A hundred years after one generation of Irish women won their battle for the right to vote, another generation has used the ballot box to deliver a thunderbolt that will echo for years to come.
The emphatic decision of the Irish people to remove the Eighth Amendment from the Constitution is perhaps the most remarkable referendum result since Independence. No single moment better captures the quiet but rapid revolution in social attitudes that has taken place in less than 40 years – one that has turned a closed, conservative Catholic country into one of Europe’s most liberal, outward-looking states.
With powerful symmetry, the result turned the 1983 referendum on its head. That year, 66.9 per cent of voters approved inserting the Eighth Amendment, which affirmed an equal right to life of mother and unborn, into the Constitution. On Friday, 66.4 per cent chose to take it out. The past 35 years have tested those who believe the Constitution is a living document. Today, with the removal of an amendment that this newspaper has long argued should never have been there in the first place, the connection between Bunreacht na hÉireann and the people is renewed.
What was once the State’s most divisive issue is now nothing of the sort. The Yes vote was a cross-section of Irish society. Men and women. Young and old. Urban and rural. As a lens through which to view Irish politics, the liberal versus conservative cleavage is increasingly meaningless. At the same time, a third of the population voted No – far fewer than many expected, but a significant share nonetheless.
It would be wrong to think those voters are any less compassionate or caring than any others, and their views will continue to be a factor in Irish politics – if no longer on this issue.
The experience of recent months has shown that politics can work. With the Citizens' Assembly, 99 members of the public gave up their time and deliberated seriously, calmly and conscientiously on ideas for abortion reform. They came up with a set of proposals that many dismissed as too liberal but which ended up closely reflecting the wider public desire for change. From then the issue went to an Oireachtas committee – a forum that can at times show politicians at their worst but on this occasion allowed them to shine. Members listened to experts and explored the lived reality of the Eighth Amendment.
In civil society, opposition was driven by courageous women activists who persisted in arguing what was for decades a minority view
They also interrogated their own views and, in some cases, changed their minds. That same spirit – a respect for affected women, an openness to expertise and a willingness to challenge one's own assumptions – marked the subsequent parliamentary debate and, in recent weeks, the campaign itself. Unlike in the United States, Britain and much of Europe, our democracy showed it can withstand foreign attempts to influence its decisions. We have resisted the illiberal reaction sweeping the US, Britain and the Continent, and in that we can serve as a beacon to others.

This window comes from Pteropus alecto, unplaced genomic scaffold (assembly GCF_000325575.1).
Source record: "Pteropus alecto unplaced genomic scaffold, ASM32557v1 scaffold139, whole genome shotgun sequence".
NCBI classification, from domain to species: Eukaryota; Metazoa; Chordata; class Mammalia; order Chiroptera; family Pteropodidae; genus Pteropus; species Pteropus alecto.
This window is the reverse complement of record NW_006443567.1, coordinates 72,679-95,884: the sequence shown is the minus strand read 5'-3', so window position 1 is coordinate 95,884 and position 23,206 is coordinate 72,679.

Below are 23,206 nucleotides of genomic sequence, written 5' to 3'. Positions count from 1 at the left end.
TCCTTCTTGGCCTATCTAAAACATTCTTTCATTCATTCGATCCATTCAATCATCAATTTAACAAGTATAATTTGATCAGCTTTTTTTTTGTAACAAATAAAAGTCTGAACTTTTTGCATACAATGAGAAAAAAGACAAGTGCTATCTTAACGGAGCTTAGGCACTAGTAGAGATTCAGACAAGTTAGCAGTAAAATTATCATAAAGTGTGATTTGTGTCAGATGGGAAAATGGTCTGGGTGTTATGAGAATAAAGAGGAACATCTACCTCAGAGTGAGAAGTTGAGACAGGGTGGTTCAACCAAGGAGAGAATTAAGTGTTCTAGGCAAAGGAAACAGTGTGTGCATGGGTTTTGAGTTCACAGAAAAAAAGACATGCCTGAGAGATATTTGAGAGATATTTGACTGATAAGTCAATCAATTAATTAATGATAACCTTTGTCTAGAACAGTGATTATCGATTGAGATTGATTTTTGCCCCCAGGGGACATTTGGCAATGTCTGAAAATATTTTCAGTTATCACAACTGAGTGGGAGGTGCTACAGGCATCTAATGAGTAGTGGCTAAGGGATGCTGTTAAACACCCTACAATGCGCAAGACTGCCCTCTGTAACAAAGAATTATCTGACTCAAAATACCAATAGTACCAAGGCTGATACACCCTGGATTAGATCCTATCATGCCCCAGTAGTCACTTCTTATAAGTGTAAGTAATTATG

Results like this don't come about overnight. Friday was the culmination of a long, lonely and often thankless effort by many people stretching back to September 1983. Credit must go to those who opposed the Eighth Amendment from the beginning. In politics, for much of the past 35 years, that meant the Labour Party and the wider left. In civil society, opposition was driven by courageous women activists who persisted in arguing what was for decades a minority view. More recently, it included the leaders of Fine Gael, Fianna Fáil and Sinn Féin. In particular, its ranks were swelled by a generation of young women who refused to put up with the cruelty and second-class status the amendment imposed on them.
Men voted strongly for Yes last Friday, but ultimately this result belongs to the women of Ireland
In 1983, one of the arguments against the Eighth Amendment was that it would alienate many in Northern Ireland and entrench partition. Today, the imminent repeal of Article 40.3.3 opens up a new breach: while the Republic is extending abortion rights and steadily liberalising in other areas, women in the North will continue to live with one of the most restrictive regimes in Europe. That should make the North the focus for a generation of activists who can now see what it is possible for them to achieve. The 2015 referendum on marriage equality demolished the notion that young people cannot be mobilised and energised by a political cause. If that spirit can live on in our politics, so much the better.
The Oireachtas now has a clear mandate to legislate for the abortion regime proposed by the Government. It should take the time needed to get the law right, but no more. We have waited long enough already. Those politicians who called for a No vote are entitled to their views, but they must respect the will of the people.
Men voted strongly for Yes last Friday, but ultimately this result belongs to the women of Ireland. It was women who ran the Yes campaign, women who gave it its animating purpose and women who, through their medical and legal expertise and their powerful personal stories, persuaded us to face up to a reality that could no longer be avoided.